Let $G$ be a Gromov hyperbolic group. If $G$ acts properly discontinuously and cocompactly on a proper geodesic metric space $X$, then any bijective identification of $G$ with its orbit induces a metric on $X$ (changing the orbit leads to a bounded perturbation of the metric). I will call such metrics on $G$ geodesic. This class includes for instance the word metrics associated to finite generating sets.

On the other hand, let $\mu$ be a symmetric probability measure on $G$. Denote by $F(x,y)$ the probability that the corresponding random walk starting at $x$ will ever hit $y$. Following Blachere, Haissinsky, & Mathieu, we assume two technical conditions, satisfied by all finitely supported measures:

  • $\mu$ has exponential moment, i.e. $\sum_{g\in G} e^{\lambda \lvert{g}\rvert} \mu(g) < \infty$ for some $\lambda > 0$ (the length of $g$ is considered with respect to any word metric on $G$)
  • for any $r>0$ there exists a constant $C(r)$ such that $F(x,y) \leq C(r) F(x,v)F(v,y)$ whenever $v$ is within distance $r$ from a geodesic segment joining $x$ and $y$ in a fixed Cayley graph of $G$

Under these assumptions the Green metric $d_G(x,y) = -\log F(x,y)$ is hyperbolic, left-invariant and quasi-isometric to the word metrics through the identity map. (This is the metric on $G$ with respect to which the hitting probability of the random walk is a quasi-conformal measure on the boundary).

Finally, we say that two metrics $d_1, d_2$ on $G$ are roughly similar if there exists $\alpha > 0$ such that the function $\lvert d_1-\alpha d_2 \rvert$ is bounded. This is an appropriate equivalence relation if we are interested in the measurable structure on the boundary, as roughly similar metrics give rise to Hölder equivalent visual metrics and the same class of Patterson-Sullivan measures.


Above, I described two large classes of metrics on a Gromov hyperbolic group. My question is: how different are they in terms of rough similarity? (Blachere, Haissinsky, & Mathieu say that the Green metrics are usually not geodesic, but they don't provide more details on this matter). More precisely:

  1. Are there any nice examples of metrics in one of these classes, for which it is easy to see that they are not in the other class?
  2. Is it known how large is the intersection of these two classes of metrics (considered up to rough similarity)?

1 Answer 1


In general, for a finitely supported measure $\mu$ whose support generates $\Gamma$, the Green metric and the word metric are not equivalent (in the sense you give, that is they are not roughly similar). Actually, you only need superexponential moments and not finite support. More precisely, if the two metrics are roughly similar, then $\Gamma$ is virtually free. This is Theorem 1.5 in the paper of Gouëzel, Matheus and Maucourant entropy and drit in word hyperbolic groups (Inventiones, 2018).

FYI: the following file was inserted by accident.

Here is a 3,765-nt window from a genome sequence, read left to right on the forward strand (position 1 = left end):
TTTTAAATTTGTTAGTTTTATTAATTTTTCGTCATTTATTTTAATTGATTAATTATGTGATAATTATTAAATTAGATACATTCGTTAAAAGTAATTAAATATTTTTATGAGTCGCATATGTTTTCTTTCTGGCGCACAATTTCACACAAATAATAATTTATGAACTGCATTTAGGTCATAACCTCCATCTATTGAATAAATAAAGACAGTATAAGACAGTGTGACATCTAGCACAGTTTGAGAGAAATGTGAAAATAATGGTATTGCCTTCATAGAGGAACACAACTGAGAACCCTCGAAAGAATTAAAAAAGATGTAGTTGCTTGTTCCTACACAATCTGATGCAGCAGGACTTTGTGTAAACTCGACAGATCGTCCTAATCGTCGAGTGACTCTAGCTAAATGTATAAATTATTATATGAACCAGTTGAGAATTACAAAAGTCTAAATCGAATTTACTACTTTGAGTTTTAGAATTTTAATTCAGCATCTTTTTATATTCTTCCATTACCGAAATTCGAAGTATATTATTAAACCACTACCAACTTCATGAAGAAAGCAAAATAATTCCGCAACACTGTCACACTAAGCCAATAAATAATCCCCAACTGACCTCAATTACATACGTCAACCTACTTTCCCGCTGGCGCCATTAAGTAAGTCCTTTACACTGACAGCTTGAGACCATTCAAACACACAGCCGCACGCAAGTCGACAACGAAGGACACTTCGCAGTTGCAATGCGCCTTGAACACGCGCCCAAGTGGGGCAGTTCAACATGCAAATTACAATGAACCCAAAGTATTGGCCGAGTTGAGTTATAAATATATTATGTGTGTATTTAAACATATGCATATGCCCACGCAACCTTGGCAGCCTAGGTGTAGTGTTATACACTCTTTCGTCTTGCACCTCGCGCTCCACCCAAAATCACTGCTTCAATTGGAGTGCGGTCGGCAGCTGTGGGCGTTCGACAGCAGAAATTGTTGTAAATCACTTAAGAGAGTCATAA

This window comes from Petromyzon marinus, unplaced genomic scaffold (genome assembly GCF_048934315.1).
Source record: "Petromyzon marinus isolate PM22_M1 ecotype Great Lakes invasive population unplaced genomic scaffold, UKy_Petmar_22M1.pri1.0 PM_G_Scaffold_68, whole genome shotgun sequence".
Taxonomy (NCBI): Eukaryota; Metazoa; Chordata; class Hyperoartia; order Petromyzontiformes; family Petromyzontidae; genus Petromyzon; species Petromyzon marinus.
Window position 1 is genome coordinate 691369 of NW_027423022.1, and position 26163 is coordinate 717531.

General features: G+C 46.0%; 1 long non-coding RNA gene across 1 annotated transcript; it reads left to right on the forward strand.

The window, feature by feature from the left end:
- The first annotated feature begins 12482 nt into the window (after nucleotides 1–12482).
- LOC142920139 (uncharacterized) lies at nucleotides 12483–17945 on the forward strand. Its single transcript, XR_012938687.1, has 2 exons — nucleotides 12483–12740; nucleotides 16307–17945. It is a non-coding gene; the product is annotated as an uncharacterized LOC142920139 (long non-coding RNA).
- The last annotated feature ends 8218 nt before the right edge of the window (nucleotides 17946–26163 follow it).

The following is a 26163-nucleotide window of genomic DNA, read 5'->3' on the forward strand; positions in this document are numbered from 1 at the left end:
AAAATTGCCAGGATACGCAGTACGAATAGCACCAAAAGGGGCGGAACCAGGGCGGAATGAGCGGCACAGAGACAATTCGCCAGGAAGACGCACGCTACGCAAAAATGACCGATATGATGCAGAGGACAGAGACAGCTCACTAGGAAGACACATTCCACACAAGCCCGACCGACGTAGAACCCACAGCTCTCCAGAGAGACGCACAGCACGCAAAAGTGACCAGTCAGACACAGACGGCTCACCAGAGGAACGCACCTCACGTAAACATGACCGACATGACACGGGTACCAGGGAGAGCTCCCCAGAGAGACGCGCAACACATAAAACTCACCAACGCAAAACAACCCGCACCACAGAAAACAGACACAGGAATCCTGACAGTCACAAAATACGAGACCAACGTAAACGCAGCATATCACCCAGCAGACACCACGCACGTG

A rough argument is as follows. Equivalence means that $|d_1-ad_2|\leq C$ for some $a$ and some $C$. Suppose that $C=0$. Then, you have $d_1=ad_2$ and so the horofunction boundaries for both metric must coincide. However, the horofunction boundary for the word metric must be totally disconnected, whereas the horofunction for the Green metric (the so-called Martin boundary) is not, since it coincides with the Gromov boundary (except for the particular case where $\Gamma$ is virtually free). You can make this discussion precise, even when $C\neq 0$, using some asymptotic version of the above arguments. One way to do so is to look at the Martin cocyle and to compare it with the Buseman cocyle for the word distance.

For free groups, it can happen that the two metrics are roughly similar. As you say, they are roughly similar if and only if the corresponding Patterson-Sullivan measures are equivalent, if and only if the Hausdorff dimension of the hitting measure on the Gromov boundary is maximal (this is contained in the paper by Blachere Haïssinsky and Mathieu you refer to). So basically, you have to compare the Hausdorff dimension of the Gromov boundary and the Hausdorff dimension of the hitting measure for the random walk.

For probability measures supported on the standard set of generators on a free group, computations can be made and the answer is as follows: the hitting measure has maximal dimension if and only if the random walk is the simple random walk (each generator has the same weigth). This is described with many details in Ledrappier's survey : Some asymptotic properties of random walks on free groups.

However, for general probability measures with an exponential moment, this is still widely open to know if the two metrics are roughly similar, even in free groups. Also, I don't think that we even know the answer for (non-nearest neighbor) finitely supported random walks on free groups.

  • $\begingroup$ The usual sense of "equivalent" for metrics on groups ($d_1\le Cd_2$, $d_2\le Cd_1$), is weaker than what the OP calls "roughly similar". $\endgroup$
    – YCor
    Sep 23, 2018 at 0:26
  • $\begingroup$ Yes I know, this is why I insist on the meaning I give to equivalent.Thanks for noticing anyway. Howevern it really seems to me that what the OP asks is "When are the two metric roughly equivalent ?" Maybe this would need clarification from the OP directly $\endgroup$
    – M. Dus
    Sep 23, 2018 at 7:00
  • $\begingroup$ Maybe I should also have insisted on the fact that roughly similar can be very fram from being quasi-isometric. This is important in the context of the question. For example, for a surface group endowed with the induced metric of the Poincaré disk on an orbit, we do not know when the hitting measure on the boundary is equivalent to Lebesgue. Using the OP's terminology, we do not know when the Green metric and the Poincaré metric are roughly similar, although we know that the Green metric and the word metric are not. $\endgroup$
    – M. Dus
    Sep 23, 2018 at 7:11

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